Cloud

Nvidia Blackwell chips are next hot commodity for megascalers

Megascale customers line up for Nvidia’s Blackwell AI chips.
article cover

Justin Sullivan/Getty Images

· less than 3 min read

Top insights for IT pros

From cybersecurity and big data to cloud computing, IT Brew covers the latest trends shaping business tech in our 4x weekly newsletter, virtual events with industry experts, and digital guides.

Megascale customers jumping at the first batches of Nvidia’s new Blackwell chips, assuring the company’s dominance in the data center GPU market.

First announced by Nvidia CEO Jensen Huang at the GTC conference in San Jose, California, last month, the Blackwell GPUs contain 208 billion transistors and 192 gigabytes of HMB3 memory with eight terabytes/second of bandwidth, the company says. That’s so many transistors that technically Blackwell chips are two GPU dies connected via a high-bandwidth interface.

The line comes in three variants: the B100, the B200, and the GB200, a unit combining two B200s (four dies total) plus a Grace CPU.

The B200 has a max theoretical compute of 20 petaflops, which Tom’s Hardware calculated to perform around 2.5x as fast as its predecessor, the H100 line. Each B200 unit sucks up a massive 1,200 watts of power, up from the H100’s 700 watts.

That extra performance has attracted significant attention from hyperscale customers, the target market for Nvidia’s NVL72 rack-scale architecture housing 32 GB200 chips.

CIO Dive reported that Nvidia has snagged the continued interest of Amazon Web Services, which has struck a deal to deploy them along with Amazon Elastic Compute Cloud (EC2) to accelerate AI training. Microsoft has another deal to use Blackwell GPUs across Azure for “natural language processing, computer vision, speech recognition and more.”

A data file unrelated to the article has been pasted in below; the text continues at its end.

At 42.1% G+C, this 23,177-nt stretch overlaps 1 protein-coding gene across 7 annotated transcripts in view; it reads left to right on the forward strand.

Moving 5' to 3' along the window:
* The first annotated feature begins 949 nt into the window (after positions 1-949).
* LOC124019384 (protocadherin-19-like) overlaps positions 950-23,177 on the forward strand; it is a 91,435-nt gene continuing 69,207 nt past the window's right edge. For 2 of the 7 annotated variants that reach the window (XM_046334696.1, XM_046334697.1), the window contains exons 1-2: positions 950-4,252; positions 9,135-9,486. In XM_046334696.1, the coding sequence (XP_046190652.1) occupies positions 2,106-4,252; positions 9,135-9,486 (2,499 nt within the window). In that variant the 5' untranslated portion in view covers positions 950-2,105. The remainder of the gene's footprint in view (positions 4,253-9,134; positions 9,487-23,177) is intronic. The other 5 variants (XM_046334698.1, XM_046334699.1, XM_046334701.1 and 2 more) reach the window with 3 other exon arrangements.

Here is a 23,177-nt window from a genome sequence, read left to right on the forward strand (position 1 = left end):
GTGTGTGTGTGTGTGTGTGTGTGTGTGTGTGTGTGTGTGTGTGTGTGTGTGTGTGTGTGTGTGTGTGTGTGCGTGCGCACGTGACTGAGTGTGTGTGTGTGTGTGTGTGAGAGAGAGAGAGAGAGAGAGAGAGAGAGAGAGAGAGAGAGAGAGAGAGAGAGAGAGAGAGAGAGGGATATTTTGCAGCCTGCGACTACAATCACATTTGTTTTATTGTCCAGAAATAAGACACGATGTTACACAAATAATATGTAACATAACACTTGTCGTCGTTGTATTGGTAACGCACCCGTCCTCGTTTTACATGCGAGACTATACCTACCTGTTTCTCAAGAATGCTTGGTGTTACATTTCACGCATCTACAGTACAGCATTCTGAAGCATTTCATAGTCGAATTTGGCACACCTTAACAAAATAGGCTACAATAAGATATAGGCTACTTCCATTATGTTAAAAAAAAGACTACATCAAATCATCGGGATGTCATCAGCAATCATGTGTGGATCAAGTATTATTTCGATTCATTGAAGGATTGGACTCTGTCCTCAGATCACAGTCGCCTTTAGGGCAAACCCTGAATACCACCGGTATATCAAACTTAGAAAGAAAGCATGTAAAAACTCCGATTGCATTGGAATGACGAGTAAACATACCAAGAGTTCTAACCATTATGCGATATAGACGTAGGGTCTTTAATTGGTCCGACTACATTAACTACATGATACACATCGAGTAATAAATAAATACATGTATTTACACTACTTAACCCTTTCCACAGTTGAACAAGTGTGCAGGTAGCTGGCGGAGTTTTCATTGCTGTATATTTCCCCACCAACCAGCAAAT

Google has announced it will be integrating Blackwell GPUs into an AI platform for enterprise developers building large language models (LLMs), while Oracle said the new GPU will help support cloud infrastructure and enable governments and companies to deploy “sovereign AI” and “AI factories.”

Huang told GTC attendees the chips will cost “between $30,000 and $40,000” each, or somewhere around the peak price the H100 commanded in reseller markets. That easily puts the cost of the NVL72 rack-scale systems in the six- to seven figure range.

“Accelerated computing has reached the tipping point—general purpose computing has run out of steam,” Huang said.

Top insights for IT pros

From cybersecurity and big data to cloud computing, IT Brew covers the latest trends shaping business tech in our 4x weekly newsletter, virtual events with industry experts, and digital guides.